In sum, the district court did not fail to consider Ms. Aaron’s mental illness and drug addiction; rather, it “took into account all of the 3553(a) factors, including the seriousness of [her] offense, [her] repeated offenses, the need for adequate deterrence, and protecting the public from further crimes by [Ms. Aaron].” United States v. Liner, 365 F. App'x 150, 153 (10th Cir. 2010) (unpublished). Thus, the district court did not abuse its discretion in finding that Ms. Aaron’s criminal history removed her from the Guidelines heartland.

C. Does the Record Support the District Court’s Factual Basis for an Upward Departure?

1. Standard of Review

Both parties agree Ms. Aaron preserved this issue for review. Where the issue is preserved, “[w]hether the record sufficiently supports the factual basis underlying the departure is a question we review for clear error.” United States v. Utley, 62 F. App'x 833, 837 (10th Cir. 2003) (unpublished); see also United States v. Maldonado-Campos, 920 F.2d 714, 720 (10th Cir. 1990). If a fact is contested at the sentencing hearing, however, that fact must be established by a preponderance of the evidence. United States v. Yates, 22 F.3d 981, 989 (10th Cir. 1994).

2. Analysis

Ms. Aaron’s argument on this point is brief and somewhat unclear. She makes two claims: (1) “the majority of the criminal history points” the district court relied upon “were not for convictions on charges of theft or related to any criminal livelihood”; and (2) “[t]he four theft convictions identified in the PIR arose during a 16-month period.”3 Aplt’s Op. Br. at 26.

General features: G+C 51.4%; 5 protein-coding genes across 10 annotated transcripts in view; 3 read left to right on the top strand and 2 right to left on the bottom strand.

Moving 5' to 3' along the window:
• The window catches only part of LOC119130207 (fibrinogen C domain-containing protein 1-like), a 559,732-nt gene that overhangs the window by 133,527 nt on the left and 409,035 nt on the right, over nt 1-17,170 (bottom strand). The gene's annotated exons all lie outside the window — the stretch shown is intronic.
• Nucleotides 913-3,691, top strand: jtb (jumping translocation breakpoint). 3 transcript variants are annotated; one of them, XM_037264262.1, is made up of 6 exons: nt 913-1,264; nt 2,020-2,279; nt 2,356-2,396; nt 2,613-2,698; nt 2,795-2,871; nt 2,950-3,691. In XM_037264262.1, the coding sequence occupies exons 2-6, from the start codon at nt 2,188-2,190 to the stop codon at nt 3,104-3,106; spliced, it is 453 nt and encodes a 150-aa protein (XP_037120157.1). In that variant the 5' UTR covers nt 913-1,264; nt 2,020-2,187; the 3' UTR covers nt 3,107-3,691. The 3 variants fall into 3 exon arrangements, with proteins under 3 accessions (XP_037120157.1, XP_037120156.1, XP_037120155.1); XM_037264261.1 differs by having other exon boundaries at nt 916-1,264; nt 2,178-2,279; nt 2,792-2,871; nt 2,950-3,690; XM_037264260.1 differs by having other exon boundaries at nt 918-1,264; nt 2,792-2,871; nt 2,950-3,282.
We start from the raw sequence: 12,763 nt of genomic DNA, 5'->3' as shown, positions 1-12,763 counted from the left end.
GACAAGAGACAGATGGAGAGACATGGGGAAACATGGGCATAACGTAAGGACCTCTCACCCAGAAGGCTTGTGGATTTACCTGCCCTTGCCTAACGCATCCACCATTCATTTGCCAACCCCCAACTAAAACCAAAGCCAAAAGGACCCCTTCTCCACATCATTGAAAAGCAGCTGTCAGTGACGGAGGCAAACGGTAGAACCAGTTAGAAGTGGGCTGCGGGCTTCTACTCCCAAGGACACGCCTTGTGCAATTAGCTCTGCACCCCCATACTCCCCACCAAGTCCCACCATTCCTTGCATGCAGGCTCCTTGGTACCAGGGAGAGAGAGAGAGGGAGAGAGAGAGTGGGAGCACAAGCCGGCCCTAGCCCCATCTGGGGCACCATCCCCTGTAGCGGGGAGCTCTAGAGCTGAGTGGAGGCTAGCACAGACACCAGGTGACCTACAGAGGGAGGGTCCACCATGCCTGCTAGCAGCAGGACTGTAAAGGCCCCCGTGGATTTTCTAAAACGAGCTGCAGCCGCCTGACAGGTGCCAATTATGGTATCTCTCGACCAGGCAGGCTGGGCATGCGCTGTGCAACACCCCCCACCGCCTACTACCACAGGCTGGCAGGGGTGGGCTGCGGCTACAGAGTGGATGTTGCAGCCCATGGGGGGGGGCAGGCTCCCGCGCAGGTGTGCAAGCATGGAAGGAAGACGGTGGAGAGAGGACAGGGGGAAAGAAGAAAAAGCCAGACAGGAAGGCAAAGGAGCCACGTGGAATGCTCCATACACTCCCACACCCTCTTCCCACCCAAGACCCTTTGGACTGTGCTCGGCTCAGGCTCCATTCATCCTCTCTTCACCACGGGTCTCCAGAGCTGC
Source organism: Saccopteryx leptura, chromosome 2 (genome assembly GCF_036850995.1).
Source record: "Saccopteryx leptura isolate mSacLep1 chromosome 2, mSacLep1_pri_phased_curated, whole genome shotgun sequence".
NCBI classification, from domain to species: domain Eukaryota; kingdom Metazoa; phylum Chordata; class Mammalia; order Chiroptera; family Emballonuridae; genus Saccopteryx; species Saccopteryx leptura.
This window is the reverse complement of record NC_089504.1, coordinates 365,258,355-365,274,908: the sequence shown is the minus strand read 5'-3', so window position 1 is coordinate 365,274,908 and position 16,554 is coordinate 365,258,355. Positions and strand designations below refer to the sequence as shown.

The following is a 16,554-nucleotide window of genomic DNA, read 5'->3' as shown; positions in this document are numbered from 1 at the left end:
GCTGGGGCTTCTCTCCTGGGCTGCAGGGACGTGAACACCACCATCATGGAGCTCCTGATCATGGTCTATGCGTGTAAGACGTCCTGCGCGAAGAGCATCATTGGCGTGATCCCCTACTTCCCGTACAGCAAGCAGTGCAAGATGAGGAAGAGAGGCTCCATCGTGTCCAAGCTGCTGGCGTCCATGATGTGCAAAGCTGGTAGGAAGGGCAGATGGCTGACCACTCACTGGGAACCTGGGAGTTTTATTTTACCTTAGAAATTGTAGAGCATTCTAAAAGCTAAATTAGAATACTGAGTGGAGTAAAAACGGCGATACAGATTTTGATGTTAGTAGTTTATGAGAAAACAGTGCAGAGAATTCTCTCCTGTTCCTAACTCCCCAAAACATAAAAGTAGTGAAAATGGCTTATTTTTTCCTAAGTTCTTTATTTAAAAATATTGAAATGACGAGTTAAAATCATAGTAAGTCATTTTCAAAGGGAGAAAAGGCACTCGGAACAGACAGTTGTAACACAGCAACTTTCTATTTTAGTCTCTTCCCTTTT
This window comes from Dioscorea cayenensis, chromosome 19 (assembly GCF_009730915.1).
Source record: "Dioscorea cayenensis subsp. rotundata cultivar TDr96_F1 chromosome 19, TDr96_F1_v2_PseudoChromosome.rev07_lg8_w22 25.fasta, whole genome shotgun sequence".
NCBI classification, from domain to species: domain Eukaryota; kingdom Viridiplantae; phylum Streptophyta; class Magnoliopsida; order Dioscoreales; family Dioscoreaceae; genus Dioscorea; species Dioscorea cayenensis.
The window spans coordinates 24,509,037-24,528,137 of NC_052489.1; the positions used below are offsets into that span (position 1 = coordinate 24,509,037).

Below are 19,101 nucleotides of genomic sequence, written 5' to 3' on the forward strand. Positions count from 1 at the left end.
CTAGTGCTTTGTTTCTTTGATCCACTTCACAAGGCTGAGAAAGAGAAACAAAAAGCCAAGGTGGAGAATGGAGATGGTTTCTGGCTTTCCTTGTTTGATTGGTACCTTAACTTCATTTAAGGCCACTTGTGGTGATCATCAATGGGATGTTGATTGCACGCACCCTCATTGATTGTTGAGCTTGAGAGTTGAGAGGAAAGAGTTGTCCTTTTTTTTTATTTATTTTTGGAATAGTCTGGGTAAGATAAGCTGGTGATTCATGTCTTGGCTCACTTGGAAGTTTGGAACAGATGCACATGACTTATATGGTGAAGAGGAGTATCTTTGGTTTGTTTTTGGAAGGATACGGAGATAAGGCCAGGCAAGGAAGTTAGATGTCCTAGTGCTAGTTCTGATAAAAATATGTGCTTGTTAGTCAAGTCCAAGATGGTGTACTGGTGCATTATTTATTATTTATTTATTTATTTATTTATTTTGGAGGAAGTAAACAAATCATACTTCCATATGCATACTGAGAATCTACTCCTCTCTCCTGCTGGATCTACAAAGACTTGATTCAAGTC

Her first point is unavailing. The fact that only fifteen of her criminal history points arose from theft-related crimes does not undermine the district court’s conclusion that she had “an extensive history of theft crimes in a short period of time.” ROA, vol. II, at 51. Nor does it compromise the court’s conclusions about Ms. Aaron’s recidivist tendencies.

As for her second point, Ms. Aaron never explains the significance of the fact that “four [of her] theft convictions ․ arose during a 16-month period.” Aplt’s Op. Br. at 26. And, as the Government observes, the record amply supports the district court’s conclusion that repeated interventions from the criminal justice system have failed to deter Ms. Aaron from committing more crimes.

Therefore, the district court did not err, let alone commit clear error, in its factual basis for an upward departure.

D. Was the Degree of Upward Departure Reasonable?

1. Standard of Review

“In determining whether the degree of departure is reasonable ․ the appellate court should afford the trial court some discretion, as we should not lightly overturn determinations of the appropriate degree of departure.” United States v. Goldberg, 295 F.3d 1133, 1138 (10th Cir. 2002) (internal quotation marks omitted). Furthermore, Ms. Aaron and the Government agree that this issue was not preserved below. Therefore, we review for plain error.